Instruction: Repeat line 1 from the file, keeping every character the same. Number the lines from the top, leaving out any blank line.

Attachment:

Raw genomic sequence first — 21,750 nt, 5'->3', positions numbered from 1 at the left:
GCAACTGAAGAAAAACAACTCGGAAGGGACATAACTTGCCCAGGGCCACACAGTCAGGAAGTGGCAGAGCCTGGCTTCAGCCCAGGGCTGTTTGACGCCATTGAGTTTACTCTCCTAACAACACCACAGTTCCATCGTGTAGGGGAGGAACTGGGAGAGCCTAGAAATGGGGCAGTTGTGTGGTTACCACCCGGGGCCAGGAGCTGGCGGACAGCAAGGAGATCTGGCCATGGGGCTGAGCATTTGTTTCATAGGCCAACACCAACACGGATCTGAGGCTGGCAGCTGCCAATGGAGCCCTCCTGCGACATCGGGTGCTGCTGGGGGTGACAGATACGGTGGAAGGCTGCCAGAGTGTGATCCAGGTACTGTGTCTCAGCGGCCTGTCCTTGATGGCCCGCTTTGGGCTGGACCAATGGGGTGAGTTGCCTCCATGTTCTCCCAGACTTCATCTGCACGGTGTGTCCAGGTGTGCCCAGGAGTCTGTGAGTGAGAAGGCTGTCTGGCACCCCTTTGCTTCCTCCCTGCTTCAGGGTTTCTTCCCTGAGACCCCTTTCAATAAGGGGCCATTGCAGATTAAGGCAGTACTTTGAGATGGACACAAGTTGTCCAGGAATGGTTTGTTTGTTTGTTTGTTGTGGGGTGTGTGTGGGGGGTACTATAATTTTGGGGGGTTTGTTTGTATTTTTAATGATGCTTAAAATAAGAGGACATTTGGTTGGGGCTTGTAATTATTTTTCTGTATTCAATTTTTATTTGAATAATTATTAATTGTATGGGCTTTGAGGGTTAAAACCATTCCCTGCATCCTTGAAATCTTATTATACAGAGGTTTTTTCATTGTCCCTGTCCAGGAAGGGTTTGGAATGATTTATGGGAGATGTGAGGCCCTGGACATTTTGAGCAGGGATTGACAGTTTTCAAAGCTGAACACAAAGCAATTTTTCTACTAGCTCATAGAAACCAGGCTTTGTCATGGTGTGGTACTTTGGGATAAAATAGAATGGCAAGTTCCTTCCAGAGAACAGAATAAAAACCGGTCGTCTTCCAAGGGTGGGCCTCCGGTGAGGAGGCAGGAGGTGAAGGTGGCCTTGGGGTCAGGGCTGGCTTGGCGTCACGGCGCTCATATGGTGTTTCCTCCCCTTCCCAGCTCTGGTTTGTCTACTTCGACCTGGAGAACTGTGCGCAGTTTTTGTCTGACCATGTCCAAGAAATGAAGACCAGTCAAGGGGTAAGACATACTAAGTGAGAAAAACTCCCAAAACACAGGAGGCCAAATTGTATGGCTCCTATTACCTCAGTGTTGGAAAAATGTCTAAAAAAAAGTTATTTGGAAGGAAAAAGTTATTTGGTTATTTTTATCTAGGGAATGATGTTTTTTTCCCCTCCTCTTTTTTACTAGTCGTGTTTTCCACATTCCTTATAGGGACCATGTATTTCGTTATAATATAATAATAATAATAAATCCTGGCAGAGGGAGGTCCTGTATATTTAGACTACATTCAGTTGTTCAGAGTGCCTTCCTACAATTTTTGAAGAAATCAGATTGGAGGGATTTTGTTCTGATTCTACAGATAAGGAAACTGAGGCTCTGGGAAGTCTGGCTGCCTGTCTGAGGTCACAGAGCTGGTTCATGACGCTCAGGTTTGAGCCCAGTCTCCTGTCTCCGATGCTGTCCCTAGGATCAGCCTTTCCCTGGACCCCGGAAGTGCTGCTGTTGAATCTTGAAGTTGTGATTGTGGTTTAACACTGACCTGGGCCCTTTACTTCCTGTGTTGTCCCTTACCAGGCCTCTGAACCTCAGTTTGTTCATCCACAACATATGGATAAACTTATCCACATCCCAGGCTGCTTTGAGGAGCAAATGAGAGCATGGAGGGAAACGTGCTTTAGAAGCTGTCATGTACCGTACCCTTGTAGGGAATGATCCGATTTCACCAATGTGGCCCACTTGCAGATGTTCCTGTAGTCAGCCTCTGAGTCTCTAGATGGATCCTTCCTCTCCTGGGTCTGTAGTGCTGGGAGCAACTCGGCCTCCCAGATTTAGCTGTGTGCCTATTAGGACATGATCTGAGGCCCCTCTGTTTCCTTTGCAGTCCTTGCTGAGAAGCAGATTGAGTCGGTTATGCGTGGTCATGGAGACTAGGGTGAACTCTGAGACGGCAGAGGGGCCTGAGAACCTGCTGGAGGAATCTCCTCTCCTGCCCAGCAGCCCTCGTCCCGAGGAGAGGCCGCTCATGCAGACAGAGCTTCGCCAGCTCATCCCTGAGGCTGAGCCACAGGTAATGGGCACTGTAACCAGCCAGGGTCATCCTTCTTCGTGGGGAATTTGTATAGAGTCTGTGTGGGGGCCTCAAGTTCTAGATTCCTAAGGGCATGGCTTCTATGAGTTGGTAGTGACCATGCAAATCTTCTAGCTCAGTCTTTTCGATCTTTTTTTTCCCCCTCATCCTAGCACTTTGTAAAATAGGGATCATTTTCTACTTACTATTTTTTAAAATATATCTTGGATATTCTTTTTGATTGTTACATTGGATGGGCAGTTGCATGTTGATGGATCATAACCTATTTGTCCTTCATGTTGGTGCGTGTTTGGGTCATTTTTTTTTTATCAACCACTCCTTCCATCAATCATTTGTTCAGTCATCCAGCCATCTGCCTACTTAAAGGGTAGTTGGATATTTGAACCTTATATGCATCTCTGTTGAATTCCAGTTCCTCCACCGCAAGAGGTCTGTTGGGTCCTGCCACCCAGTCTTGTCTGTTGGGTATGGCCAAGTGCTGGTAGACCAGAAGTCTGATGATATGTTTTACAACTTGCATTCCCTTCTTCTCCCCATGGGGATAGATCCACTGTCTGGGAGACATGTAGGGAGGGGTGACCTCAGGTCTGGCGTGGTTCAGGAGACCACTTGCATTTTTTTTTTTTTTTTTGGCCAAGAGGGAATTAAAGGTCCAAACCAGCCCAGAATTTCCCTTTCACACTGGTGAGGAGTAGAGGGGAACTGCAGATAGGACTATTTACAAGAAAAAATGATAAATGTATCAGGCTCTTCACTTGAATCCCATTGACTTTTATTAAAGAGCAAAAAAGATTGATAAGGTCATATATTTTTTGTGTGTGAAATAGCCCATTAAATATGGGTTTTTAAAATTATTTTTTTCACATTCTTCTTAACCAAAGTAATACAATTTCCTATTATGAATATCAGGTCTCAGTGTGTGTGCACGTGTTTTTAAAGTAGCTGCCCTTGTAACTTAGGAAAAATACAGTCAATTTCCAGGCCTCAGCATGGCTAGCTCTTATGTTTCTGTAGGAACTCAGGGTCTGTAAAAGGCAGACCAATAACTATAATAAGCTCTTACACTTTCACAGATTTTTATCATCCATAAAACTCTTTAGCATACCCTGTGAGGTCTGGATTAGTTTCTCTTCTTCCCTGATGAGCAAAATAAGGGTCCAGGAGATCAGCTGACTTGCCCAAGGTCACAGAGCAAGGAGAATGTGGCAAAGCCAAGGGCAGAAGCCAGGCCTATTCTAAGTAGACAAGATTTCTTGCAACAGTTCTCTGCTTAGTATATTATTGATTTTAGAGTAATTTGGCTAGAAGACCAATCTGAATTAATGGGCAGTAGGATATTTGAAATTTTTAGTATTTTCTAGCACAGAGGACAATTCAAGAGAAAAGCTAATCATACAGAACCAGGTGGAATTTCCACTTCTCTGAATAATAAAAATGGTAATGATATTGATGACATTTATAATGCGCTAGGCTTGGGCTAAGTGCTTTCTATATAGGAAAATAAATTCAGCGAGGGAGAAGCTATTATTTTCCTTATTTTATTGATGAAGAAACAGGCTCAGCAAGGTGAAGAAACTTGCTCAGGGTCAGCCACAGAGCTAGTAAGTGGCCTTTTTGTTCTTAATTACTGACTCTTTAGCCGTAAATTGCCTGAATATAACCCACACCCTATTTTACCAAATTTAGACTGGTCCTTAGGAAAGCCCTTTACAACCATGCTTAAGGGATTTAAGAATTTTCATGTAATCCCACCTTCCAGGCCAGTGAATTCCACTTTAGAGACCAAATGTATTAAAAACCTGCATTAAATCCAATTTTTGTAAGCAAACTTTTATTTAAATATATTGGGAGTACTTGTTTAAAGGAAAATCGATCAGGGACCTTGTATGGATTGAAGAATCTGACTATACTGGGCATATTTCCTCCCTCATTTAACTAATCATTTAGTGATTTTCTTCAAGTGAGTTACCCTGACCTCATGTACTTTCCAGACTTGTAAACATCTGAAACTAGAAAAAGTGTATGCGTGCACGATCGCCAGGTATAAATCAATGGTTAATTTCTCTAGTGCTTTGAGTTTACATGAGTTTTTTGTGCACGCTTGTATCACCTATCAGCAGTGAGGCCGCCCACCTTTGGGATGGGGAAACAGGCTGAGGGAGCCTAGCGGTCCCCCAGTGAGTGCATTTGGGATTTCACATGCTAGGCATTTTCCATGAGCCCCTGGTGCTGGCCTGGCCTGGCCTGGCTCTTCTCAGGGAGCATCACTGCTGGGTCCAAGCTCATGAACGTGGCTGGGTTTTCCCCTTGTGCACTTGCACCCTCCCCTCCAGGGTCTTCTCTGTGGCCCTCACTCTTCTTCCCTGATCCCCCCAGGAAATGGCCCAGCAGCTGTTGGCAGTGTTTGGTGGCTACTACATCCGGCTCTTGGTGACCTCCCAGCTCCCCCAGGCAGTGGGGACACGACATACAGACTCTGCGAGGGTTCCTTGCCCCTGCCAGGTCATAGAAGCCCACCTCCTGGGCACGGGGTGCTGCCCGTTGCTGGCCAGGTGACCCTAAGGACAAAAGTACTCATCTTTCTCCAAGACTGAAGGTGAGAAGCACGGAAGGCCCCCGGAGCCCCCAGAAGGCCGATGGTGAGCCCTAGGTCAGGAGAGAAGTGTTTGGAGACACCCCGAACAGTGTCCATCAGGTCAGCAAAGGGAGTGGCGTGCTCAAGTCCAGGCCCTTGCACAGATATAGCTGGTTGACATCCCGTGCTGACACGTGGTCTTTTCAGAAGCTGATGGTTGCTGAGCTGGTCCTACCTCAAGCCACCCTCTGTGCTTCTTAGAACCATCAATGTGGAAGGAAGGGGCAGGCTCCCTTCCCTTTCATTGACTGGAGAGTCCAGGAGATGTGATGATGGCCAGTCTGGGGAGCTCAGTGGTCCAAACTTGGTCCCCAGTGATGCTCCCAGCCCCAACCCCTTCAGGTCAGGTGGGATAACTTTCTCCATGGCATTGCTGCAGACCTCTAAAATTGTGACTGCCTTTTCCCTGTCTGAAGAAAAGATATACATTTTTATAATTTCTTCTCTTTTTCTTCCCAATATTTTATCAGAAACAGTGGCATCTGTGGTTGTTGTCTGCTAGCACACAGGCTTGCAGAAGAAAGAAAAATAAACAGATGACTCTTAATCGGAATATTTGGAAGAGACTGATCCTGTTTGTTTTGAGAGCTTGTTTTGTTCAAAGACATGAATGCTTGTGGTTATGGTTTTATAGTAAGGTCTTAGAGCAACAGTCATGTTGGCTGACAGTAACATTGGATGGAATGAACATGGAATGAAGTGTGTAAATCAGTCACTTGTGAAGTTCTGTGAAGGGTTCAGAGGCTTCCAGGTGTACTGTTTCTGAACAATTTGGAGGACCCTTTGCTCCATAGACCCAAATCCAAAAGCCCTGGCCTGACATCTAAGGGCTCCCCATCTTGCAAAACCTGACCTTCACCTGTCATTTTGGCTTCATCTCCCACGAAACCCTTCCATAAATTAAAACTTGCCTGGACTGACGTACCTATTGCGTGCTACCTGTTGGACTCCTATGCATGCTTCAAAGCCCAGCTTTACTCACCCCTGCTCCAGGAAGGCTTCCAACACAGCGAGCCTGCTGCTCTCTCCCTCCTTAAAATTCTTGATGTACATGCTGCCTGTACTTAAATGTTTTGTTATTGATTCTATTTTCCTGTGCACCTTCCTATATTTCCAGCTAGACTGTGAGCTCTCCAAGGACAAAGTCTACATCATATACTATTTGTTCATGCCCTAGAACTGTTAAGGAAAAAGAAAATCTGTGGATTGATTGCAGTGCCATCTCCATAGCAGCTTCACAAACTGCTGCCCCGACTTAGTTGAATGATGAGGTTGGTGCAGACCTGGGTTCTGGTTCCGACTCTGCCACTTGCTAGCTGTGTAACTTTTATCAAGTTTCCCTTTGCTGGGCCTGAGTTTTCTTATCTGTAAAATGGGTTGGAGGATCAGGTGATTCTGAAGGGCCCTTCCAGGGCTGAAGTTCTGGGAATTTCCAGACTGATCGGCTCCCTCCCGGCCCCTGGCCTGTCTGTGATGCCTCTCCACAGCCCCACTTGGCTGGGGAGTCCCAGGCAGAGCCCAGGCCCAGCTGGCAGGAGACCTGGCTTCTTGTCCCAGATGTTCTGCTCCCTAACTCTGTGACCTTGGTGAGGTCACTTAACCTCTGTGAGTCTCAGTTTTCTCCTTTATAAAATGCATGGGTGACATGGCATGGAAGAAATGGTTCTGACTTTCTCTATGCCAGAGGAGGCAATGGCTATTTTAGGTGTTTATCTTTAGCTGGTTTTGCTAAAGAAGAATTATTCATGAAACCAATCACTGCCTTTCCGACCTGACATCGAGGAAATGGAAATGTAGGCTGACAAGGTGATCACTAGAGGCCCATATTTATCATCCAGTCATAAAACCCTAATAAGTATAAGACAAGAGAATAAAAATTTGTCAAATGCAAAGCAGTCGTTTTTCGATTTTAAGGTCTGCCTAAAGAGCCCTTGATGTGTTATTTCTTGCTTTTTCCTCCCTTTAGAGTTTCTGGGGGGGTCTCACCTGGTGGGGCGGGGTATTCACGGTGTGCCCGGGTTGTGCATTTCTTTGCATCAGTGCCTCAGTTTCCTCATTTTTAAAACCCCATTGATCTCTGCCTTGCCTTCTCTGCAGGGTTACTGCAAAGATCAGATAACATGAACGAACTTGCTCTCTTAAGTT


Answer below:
Raw genomic sequence first — 21,750 nt, 5'->3', positions numbered from 1 at the left: